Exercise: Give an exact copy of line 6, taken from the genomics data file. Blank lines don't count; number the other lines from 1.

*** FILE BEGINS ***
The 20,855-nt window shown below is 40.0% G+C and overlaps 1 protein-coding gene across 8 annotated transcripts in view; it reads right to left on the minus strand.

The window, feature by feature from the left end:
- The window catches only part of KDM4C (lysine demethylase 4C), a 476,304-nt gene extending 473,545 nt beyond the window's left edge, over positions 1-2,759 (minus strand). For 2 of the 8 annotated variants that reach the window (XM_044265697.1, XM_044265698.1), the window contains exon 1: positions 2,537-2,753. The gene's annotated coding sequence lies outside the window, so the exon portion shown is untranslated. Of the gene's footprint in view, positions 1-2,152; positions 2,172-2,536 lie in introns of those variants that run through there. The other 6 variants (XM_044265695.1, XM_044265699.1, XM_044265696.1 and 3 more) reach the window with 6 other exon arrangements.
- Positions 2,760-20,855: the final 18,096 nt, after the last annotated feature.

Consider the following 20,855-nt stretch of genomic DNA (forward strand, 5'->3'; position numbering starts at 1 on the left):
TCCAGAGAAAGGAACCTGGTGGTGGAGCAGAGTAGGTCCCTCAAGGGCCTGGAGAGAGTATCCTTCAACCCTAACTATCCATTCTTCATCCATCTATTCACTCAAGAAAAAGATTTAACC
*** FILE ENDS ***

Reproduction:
TCCAGAGAAAGGAACCTGGTGGTGGAGCAGAGTAGGTCCCTCAAGGGCCTGGAGAGAGTATCCTTCAACCCTAACTATCCATTCTTCATCCATCTATTCACTCAAGAAAAAGATTTAACC